Saturday, August 31, 2013
Animals in the Wild Are Getting Fatter Too?
Definitely some mind blowing things to think about with this one!
It’s Not Just All of the People Around You That Are Getting Fatter
And some wild animals are getting bigger, too. Body weight in male rats in Baltimore increased 5.7 percent between 1948 and 2006. Even rural rats have gained weight. Body weight of male rats trapped in the Maryland countryside increased by 4.5 percent.
Animals are getting fatter, just like humans, “even in the absence of those factors that are typically conceived of as the primary determinants of the human obesity epidemic via their inﬂuence on diet,” according to the “Canaries in the Coal Mine” study. Animals don’t have access to vending machines and they aren’t playing PlayStation 3, but they’re still starting to look like those fat-people’s-butts-walking-on-city-streets shots that always seem to accompany mainstream news stories about human obesity.
The change here is something of a mystery but it may reflect what we see in human lives, too. Americans, after all, eat poorly, but even people in Japan, where diets are some of the healthiest in the world, are getting fatter. People everywhere, in fact, just weigh more than they used to, despite the fact that they don’t all consume large amounts of high fructose corn syrup and have the sedentary jobs of people living in America or Western Europe. What’s going on? No one really knows.
According to the Allison study: One set of putative contributors to the human obesity epidemic is the collection of endocrine-disrupting chemicals (endocrine-disruptors), widely present in the environment. Another conceivable explanation is obesity of infectious origin. Infection with adenovirus-36 (AD36) leads to obesity in multiple experimental models and antibodies to AD36 are correlated with obesity in humans. These observations suggest that AD36 and conceivably other infectious agents could be contributing to obesity within populations.
Other explanations may include epigenetic-mediated programming of growth and energy-allocation patterns owing to any number of environmental cues such as stressors, resource availability, release from predation or climate change. Basically, the environment could be to blame.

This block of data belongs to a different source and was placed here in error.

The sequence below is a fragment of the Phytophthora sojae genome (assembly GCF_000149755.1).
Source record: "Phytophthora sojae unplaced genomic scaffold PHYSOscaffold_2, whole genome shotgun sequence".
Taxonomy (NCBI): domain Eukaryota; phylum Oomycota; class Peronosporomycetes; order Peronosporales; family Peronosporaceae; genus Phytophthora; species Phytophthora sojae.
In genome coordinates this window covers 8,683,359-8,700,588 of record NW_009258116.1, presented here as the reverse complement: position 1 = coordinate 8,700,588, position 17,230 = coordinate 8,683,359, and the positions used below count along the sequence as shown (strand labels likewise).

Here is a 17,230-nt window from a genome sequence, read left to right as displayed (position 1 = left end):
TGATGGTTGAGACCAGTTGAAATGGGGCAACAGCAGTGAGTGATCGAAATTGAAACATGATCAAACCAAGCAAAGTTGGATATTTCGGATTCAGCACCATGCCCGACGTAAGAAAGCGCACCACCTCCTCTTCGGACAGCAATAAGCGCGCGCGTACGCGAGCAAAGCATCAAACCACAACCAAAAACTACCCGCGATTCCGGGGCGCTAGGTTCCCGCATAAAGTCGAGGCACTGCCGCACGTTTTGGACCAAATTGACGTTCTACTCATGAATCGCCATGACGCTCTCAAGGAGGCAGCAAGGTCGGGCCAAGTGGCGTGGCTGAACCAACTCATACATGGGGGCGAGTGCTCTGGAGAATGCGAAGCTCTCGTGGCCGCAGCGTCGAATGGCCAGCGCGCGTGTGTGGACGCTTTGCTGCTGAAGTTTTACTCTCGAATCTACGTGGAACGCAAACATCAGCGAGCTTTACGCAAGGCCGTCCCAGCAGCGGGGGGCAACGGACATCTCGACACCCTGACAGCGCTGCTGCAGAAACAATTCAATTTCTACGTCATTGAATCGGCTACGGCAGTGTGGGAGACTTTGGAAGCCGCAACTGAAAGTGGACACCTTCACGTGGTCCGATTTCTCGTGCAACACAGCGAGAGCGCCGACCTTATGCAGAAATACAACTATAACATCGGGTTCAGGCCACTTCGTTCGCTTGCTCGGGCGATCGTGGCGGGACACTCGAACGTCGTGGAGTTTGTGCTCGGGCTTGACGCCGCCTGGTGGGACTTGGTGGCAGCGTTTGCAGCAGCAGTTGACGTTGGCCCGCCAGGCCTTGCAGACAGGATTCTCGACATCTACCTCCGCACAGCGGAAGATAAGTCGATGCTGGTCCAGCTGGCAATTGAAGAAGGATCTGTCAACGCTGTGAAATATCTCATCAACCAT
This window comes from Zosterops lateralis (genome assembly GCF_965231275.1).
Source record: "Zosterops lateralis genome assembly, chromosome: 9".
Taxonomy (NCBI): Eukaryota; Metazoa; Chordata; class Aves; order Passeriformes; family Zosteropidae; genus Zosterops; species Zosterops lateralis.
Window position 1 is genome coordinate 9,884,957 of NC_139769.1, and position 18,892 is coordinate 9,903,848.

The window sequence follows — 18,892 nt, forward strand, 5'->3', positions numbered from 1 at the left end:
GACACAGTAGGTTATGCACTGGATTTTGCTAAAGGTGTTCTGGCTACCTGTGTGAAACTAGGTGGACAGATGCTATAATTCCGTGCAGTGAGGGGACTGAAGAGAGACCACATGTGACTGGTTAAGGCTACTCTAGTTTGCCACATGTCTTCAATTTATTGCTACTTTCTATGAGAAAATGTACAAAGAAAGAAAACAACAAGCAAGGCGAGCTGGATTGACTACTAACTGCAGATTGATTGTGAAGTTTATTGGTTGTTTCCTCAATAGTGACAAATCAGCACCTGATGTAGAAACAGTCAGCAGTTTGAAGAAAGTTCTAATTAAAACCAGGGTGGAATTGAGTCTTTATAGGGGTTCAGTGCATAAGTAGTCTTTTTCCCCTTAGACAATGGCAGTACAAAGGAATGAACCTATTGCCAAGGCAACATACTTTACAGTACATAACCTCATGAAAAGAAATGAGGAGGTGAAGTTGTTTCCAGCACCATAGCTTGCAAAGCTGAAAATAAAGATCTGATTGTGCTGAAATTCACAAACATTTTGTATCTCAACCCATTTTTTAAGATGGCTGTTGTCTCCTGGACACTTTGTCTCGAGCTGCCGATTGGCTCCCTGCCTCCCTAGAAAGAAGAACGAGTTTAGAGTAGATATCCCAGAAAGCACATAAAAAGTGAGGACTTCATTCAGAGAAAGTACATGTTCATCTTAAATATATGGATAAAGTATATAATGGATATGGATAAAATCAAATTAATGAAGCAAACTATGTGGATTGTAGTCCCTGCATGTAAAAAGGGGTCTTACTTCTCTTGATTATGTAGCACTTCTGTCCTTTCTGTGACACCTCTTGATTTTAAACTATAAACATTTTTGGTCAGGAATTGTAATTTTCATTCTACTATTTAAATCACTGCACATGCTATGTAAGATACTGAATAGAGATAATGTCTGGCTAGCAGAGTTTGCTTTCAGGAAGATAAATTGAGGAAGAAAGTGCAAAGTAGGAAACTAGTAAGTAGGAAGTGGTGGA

The widespread presence of chemical carcinogens in nature may not only be giving us cancer, it might also be making humans—and animals—obese. Certainly the fact that animals (pets, captive, and wild) are getting fatter even without doing or eating the things that are supposed to be making people so overweight indicates that something strange is going on here.
As David Berreby writes at Aeon, however, it’s possible there’s actually some mysterious other thing going on here, something unknown and hidden. Humans sweat and shiver to maintain the appropriate body temperature. The things our bodies do naturally to maintain temperature burn calories. Now that we increasingly live and work in climate-controlled environments, our bodies don’t need to burn as many calories to keep the right temperature.It’s reasonable to suppose that pets, zoo animals, and even rats would be impacted by this as well, since they live mostly in climate-controlled, human-built environments.
All of this is not to say that the basic narrative of the Western World’s gut—that we’re becoming overweight because we eat poorly and don’t exercise—is wrong. Certainly if you weigh too much the only good way to shed the pounds is to improve your diet and be more active. But it’s possible that the true story of fat might be more complicated, and not just a function of lifestyle. Look to the animals.